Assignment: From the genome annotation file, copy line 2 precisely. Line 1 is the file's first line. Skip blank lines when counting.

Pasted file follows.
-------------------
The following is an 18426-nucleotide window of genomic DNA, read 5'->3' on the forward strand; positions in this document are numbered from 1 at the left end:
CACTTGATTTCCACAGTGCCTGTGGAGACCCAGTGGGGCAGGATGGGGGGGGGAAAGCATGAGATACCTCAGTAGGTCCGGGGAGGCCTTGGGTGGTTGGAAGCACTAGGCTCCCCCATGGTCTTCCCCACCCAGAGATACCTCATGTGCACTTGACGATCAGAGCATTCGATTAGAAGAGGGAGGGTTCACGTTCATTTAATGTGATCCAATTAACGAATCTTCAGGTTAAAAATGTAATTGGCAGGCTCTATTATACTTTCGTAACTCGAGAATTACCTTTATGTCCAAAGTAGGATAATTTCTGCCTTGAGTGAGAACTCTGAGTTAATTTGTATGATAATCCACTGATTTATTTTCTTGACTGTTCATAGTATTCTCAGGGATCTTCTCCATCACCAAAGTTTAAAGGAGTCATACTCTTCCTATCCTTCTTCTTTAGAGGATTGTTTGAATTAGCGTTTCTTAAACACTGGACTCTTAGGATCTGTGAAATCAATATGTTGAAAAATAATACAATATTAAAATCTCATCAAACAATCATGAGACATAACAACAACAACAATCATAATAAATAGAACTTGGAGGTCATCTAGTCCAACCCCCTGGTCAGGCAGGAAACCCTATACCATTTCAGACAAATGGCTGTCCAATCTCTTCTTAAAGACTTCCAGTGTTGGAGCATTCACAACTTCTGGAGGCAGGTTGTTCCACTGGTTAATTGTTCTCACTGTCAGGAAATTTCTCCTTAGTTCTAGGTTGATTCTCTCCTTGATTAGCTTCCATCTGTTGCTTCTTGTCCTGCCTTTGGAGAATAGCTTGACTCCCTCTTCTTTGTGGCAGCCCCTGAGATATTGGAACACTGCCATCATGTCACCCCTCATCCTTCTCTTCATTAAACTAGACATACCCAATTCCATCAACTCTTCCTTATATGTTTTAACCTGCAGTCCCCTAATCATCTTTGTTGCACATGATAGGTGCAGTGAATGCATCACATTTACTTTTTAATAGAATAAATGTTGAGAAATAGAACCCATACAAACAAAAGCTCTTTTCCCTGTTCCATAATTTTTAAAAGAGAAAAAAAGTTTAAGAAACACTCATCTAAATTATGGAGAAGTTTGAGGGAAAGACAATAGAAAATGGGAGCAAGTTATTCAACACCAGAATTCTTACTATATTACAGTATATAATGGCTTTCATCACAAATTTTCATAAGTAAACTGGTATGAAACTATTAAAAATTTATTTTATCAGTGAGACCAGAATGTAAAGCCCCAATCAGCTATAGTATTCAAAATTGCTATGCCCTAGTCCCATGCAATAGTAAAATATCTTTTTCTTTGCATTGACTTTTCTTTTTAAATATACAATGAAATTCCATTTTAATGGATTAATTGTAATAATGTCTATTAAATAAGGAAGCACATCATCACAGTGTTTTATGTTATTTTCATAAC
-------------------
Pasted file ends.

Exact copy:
CACTTGATTTCCACAGTGCCTGTGGAGACCCAGTGGGGCAGGATGGGGGGGGGAAAGCATGAGATACCTCAGTAGGTCCGGGGAGGCCTTGGGTGGTTGGAAGCACTAGGCTCCCCCATGGTCTTCCCCACCCAGAGATACCTCATGTGCACTTGACGATCAGAGCATTCGATTAGAAGAGGGAGGGTTCACGTTCATTTAATGTGATCCAATTAACGAATCTTCAGGTTAAAAATGTAATTGGCAGGCTCTATTATACTTTCGTAACTCGAGAATTACCTTTATGTCCAAAGTAGGATAATTTCTGCCTTGAGTGAGAACTCTGAGTTAATTTGTATGATAATCCACTGATTTATTTTCTTGACTGTTCATAGTATTCTCAGGGATCTTCTCCATCACCAAAGTTTAAAGGAGTCATACTCTTCCTATCCTTCTTCTTTAGAGGATTGTTTGAATTAGCGTTTCTTAAACACTGGACTCTTAGGATCTGTGAAATCAATATGTTGAAAAATAATACAATATTAAAATCTCATCAAACAATCATGAGACATAACAACAACAACAATCATAATAAATAGAACTTGGAGGTCATCTAGTCCAACCCCCTGGTCAGGCAGGAAACCCTATACCATTTCAGACAAATGGCTGTCCAATCTCTTCTTAAAGACTTCCAGTGTTGGAGCATTCACAACTTCTGGAGGCAGGTTGTTCCACTGGTTAATTGTTCTCACTGTCAGGAAATTTCTCCTTAGTTCTAGGTTGATTCTCTCCTTGATTAGCTTCCATCTGTTGCTTCTTGTCCTGCCTTTGGAGAATAGCTTGACTCCCTCTTCTTTGTGGCAGCCCCTGAGATATTGGAACACTGCCATCATGTCACCCCTCATCCTTCTCTTCATTAAACTAGACATACCCAATTCCATCAACTCTTCCTTATATGTTTTAACCTGCAGTCCCCTAATCATCTTTGTTGCACATGATAGGTGCAGTGAATGCATCACATTTACTTTTTAATAGAATAAATGTTGAGAAATAGAACCCATACAAACAAAAGCTCTTTTCCCTGTTCCATAATTTTTAAAAGAGAAAAAAAGTTTAAGAAACACTCATCTAAATTATGGAGAAGTTTGAGGGAAAGACAATAGAAAATGGGAGCAAGTTATTCAACACCAGAATTCTTACTATATTACAGTATATAATGGCTTTCATCACAAATTTTCATAAGTAAACTGGTATGAAACTATTAAAAATTTATTTTATCAGTGAGACCAGAATGTAAAGCCCCAATCAGCTATAGTATTCAAAATTGCTATGCCCTAGTCCCATGCAATAGTAAAATATCTTTTTCTTTGCATTGACTTTTCTTTTTAAATATACAATGAAATTCCATTTTAATGGATTAATTGTAATAATGTCTATTAAATAAGGAAGCACATCATCACAGTGTTTTATGTTATTTTCATAAC